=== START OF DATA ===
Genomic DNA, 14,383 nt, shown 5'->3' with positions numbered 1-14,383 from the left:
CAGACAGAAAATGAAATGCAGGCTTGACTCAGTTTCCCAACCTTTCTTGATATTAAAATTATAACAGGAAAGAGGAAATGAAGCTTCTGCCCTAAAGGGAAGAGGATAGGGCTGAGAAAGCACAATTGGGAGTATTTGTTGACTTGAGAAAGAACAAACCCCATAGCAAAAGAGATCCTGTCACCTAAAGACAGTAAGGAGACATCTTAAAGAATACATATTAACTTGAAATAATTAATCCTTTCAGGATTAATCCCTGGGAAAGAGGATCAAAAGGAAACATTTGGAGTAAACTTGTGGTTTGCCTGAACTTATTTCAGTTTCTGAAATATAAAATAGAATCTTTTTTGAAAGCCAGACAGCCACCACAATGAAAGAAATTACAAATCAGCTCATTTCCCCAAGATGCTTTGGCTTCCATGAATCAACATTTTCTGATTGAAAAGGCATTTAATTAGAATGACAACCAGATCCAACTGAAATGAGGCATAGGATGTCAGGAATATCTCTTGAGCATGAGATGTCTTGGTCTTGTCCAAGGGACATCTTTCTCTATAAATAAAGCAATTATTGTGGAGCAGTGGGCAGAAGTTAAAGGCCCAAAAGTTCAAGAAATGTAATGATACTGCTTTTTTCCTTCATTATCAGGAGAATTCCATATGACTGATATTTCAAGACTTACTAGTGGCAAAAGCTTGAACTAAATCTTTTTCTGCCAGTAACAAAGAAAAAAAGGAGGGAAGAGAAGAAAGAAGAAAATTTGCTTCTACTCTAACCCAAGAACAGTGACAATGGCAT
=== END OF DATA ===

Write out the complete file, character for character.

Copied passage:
Genomic DNA, 14,383 nt, shown 5'->3' with positions numbered 1-14,383 from the left:
CAGACAGAAAATGAAATGCAGGCTTGACTCAGTTTCCCAACCTTTCTTGATATTAAAATTATAACAGGAAAGAGGAAATGAAGCTTCTGCCCTAAAGGGAAGAGGATAGGGCTGAGAAAGCACAATTGGGAGTATTTGTTGACTTGAGAAAGAACAAACCCCATAGCAAAAGAGATCCTGTCACCTAAAGACAGTAAGGAGACATCTTAAAGAATACATATTAACTTGAAATAATTAATCCTTTCAGGATTAATCCCTGGGAAAGAGGATCAAAAGGAAACATTTGGAGTAAACTTGTGGTTTGCCTGAACTTATTTCAGTTTCTGAAATATAAAATAGAATCTTTTTTGAAAGCCAGACAGCCACCACAATGAAAGAAATTACAAATCAGCTCATTTCCCCAAGATGCTTTGGCTTCCATGAATCAACATTTTCTGATTGAAAAGGCATTTAATTAGAATGACAACCAGATCCAACTGAAATGAGGCATAGGATGTCAGGAATATCTCTTGAGCATGAGATGTCTTGGTCTTGTCCAAGGGACATCTTTCTCTATAAATAAAGCAATTATTGTGGAGCAGTGGGCAGAAGTTAAAGGCCCAAAAGTTCAAGAAATGTAATGATACTGCTTTTTTCCTTCATTATCAGGAGAATTCCATATGACTGATATTTCAAGACTTACTAGTGGCAAAAGCTTGAACTAAATCTTTTTCTGCCAGTAACAAAGAAAAAAAGGAGGGAAGAGAAGAAAGAAGAAAATTTGCTTCTACTCTAACCCAAGAACAGTGACAATGGCAT